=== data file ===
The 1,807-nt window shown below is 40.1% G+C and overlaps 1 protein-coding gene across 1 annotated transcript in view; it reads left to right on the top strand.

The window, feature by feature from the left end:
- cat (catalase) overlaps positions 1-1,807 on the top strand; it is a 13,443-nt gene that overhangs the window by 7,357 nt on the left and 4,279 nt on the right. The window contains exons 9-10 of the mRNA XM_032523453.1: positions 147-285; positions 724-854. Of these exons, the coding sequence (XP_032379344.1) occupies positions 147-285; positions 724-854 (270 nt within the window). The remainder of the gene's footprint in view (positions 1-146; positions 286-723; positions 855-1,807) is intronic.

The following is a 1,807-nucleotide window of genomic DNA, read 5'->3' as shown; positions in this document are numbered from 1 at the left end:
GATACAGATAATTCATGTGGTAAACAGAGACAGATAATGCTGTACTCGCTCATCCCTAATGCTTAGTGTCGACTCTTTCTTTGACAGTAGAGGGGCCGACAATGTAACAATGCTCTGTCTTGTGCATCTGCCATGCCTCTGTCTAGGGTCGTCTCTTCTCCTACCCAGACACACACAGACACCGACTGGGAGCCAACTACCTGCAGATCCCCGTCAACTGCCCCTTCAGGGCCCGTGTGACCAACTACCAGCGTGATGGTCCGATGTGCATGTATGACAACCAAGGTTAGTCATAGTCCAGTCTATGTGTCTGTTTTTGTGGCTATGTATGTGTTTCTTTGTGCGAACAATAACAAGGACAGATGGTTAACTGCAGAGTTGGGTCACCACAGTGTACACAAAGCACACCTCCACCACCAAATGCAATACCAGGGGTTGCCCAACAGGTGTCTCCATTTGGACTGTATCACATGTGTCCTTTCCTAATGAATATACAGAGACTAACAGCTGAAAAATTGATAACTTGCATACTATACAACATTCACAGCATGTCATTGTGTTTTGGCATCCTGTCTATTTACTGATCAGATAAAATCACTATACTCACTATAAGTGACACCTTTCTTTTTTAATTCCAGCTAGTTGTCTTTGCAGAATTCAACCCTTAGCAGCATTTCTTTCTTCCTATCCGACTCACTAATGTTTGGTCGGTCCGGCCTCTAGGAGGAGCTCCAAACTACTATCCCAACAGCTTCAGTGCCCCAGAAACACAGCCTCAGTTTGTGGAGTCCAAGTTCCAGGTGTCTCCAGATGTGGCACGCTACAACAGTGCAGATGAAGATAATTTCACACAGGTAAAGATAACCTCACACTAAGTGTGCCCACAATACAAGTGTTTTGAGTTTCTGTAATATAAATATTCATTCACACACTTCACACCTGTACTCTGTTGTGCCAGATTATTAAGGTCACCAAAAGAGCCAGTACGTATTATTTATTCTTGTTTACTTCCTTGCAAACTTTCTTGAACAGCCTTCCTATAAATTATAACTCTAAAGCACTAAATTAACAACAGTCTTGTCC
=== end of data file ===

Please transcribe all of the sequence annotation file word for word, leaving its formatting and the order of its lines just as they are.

The 1,807-nt window shown below is 40.1% G+C and overlaps 1 protein-coding gene across 1 annotated transcript in view; it reads left to right on the top strand.

The window, feature by feature from the left end:
- cat (catalase) overlaps positions 1-1,807 on the top strand; it is a 13,443-nt gene that overhangs the window by 7,357 nt on the left and 4,279 nt on the right. The window contains exons 9-10 of the mRNA XM_032523453.1: positions 147-285; positions 724-854. Of these exons, the coding sequence (XP_032379344.1) occupies positions 147-285; positions 724-854 (270 nt within the window). The remainder of the gene's footprint in view (positions 1-146; positions 286-723; positions 855-1,807) is intronic.

The following is a 1,807-nucleotide window of genomic DNA, read 5'->3' as shown; positions in this document are numbered from 1 at the left end:
GATACAGATAATTCATGTGGTAAACAGAGACAGATAATGCTGTACTCGCTCATCCCTAATGCTTAGTGTCGACTCTTTCTTTGACAGTAGAGGGGCCGACAATGTAACAATGCTCTGTCTTGTGCATCTGCCATGCCTCTGTCTAGGGTCGTCTCTTCTCCTACCCAGACACACACAGACACCGACTGGGAGCCAACTACCTGCAGATCCCCGTCAACTGCCCCTTCAGGGCCCGTGTGACCAACTACCAGCGTGATGGTCCGATGTGCATGTATGACAACCAAGGTTAGTCATAGTCCAGTCTATGTGTCTGTTTTTGTGGCTATGTATGTGTTTCTTTGTGCGAACAATAACAAGGACAGATGGTTAACTGCAGAGTTGGGTCACCACAGTGTACACAAAGCACACCTCCACCACCAAATGCAATACCAGGGGTTGCCCAACAGGTGTCTCCATTTGGACTGTATCACATGTGTCCTTTCCTAATGAATATACAGAGACTAACAGCTGAAAAATTGATAACTTGCATACTATACAACATTCACAGCATGTCATTGTGTTTTGGCATCCTGTCTATTTACTGATCAGATAAAATCACTATACTCACTATAAGTGACACCTTTCTTTTTTAATTCCAGCTAGTTGTCTTTGCAGAATTCAACCCTTAGCAGCATTTCTTTCTTCCTATCCGACTCACTAATGTTTGGTCGGTCCGGCCTCTAGGAGGAGCTCCAAACTACTATCCCAACAGCTTCAGTGCCCCAGAAACACAGCCTCAGTTTGTGGAGTCCAAGTTCCAGGTGTCTCCAGATGTGGCACGCTACAACAGTGCAGATGAAGATAATTTCACACAGGTAAAGATAACCTCACACTAAGTGTGCCCACAATACAAGTGTTTTGAGTTTCTGTAATATAAATATTCATTCACACACTTCACACCTGTACTCTGTTGTGCCAGATTATTAAGGTCACCAAAAGAGCCAGTACGTATTATTTATTCTTGTTTACTTCCTTGCAAACTTTCTTGAACAGCCTTCCTATAAATTATAACTCTAAAGCACTAAATTAACAACAGTCTTGTCC